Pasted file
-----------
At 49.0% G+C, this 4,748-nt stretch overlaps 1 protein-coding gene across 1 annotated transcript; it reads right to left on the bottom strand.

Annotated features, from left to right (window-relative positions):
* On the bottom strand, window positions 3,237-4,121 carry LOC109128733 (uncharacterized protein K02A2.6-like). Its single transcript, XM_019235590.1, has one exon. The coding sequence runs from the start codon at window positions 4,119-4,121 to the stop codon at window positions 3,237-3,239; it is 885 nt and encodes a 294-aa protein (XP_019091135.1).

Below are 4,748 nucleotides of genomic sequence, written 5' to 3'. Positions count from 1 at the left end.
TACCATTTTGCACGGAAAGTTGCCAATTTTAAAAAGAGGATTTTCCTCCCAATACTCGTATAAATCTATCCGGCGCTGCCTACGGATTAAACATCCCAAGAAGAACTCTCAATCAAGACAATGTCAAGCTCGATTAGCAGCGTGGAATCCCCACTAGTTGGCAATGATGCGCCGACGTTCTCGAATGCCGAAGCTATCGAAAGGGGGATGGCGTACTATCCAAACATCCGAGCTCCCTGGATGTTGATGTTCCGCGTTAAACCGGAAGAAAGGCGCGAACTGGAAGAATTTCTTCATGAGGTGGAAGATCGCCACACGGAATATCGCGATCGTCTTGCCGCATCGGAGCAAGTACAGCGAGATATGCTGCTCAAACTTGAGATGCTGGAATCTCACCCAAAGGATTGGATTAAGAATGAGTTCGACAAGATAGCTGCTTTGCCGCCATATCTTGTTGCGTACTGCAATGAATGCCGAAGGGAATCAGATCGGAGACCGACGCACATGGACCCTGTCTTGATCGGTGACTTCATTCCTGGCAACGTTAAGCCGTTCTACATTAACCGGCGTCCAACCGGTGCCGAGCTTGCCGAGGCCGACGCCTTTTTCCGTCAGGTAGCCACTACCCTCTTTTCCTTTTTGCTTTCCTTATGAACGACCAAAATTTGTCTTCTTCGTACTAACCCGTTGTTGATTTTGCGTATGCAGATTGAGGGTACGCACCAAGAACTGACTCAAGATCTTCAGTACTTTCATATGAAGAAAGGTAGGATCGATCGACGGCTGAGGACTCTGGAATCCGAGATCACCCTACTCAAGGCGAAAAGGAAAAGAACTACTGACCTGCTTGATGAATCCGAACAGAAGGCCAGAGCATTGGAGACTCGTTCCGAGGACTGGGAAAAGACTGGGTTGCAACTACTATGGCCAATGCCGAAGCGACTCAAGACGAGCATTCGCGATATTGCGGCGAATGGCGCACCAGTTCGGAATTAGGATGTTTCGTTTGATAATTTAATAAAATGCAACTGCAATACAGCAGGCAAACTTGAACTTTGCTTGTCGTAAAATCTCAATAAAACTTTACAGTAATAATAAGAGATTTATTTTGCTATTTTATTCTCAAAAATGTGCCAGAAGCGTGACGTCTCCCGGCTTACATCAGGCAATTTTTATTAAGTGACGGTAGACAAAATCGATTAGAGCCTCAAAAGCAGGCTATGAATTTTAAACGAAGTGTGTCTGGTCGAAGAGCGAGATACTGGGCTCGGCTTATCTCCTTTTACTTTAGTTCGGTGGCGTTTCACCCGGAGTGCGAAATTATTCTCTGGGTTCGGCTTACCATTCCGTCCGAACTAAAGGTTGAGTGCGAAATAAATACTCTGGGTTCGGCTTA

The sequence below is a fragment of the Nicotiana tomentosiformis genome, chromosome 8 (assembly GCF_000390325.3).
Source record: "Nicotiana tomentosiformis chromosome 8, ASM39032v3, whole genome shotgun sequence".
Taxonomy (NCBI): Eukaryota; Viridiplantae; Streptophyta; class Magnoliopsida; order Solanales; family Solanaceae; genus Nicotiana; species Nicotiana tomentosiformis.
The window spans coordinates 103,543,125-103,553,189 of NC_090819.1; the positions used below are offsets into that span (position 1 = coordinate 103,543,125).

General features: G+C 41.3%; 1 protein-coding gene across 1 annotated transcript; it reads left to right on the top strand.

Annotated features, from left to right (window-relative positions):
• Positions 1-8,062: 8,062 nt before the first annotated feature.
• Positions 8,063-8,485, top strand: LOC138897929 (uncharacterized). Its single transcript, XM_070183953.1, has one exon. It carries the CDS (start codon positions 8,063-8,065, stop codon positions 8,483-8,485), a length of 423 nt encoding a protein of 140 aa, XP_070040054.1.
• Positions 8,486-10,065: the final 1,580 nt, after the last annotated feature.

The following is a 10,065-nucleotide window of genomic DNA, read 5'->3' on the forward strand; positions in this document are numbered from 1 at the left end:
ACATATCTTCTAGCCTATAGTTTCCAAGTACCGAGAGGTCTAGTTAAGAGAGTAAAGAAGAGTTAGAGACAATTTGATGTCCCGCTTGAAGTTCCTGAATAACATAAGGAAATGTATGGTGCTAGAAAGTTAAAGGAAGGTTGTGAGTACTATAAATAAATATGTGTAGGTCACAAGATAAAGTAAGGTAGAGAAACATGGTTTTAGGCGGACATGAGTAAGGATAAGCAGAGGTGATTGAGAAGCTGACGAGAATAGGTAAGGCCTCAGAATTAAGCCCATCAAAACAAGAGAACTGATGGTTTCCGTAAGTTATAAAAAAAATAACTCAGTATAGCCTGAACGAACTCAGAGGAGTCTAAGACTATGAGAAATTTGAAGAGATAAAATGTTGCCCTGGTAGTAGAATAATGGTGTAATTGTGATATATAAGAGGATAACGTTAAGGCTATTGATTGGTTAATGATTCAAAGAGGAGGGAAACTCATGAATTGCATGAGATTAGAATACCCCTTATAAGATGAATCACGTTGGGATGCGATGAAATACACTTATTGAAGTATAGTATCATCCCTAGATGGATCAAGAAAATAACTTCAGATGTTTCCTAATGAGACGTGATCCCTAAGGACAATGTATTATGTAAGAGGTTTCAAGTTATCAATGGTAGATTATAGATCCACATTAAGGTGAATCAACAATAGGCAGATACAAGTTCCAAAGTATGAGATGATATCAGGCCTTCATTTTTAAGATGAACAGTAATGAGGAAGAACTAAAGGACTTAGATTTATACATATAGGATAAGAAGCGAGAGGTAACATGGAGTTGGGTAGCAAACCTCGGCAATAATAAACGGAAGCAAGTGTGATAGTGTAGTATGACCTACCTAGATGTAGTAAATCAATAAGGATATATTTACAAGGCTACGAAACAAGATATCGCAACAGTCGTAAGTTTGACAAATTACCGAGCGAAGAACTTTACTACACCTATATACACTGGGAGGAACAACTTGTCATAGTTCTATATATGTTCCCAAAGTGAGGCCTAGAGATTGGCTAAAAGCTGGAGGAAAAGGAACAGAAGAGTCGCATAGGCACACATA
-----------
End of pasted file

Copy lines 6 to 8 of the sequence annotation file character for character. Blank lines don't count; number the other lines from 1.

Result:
The sequence below is a fragment of the Nicotiana tomentosiformis genome, chromosome 8 (assembly GCF_000390325.3).
Source record: "Nicotiana tomentosiformis chromosome 8, ASM39032v3, whole genome shotgun sequence".
Taxonomy (NCBI): Eukaryota; Viridiplantae; Streptophyta; class Magnoliopsida; order Solanales; family Solanaceae; genus Nicotiana; species Nicotiana tomentosiformis.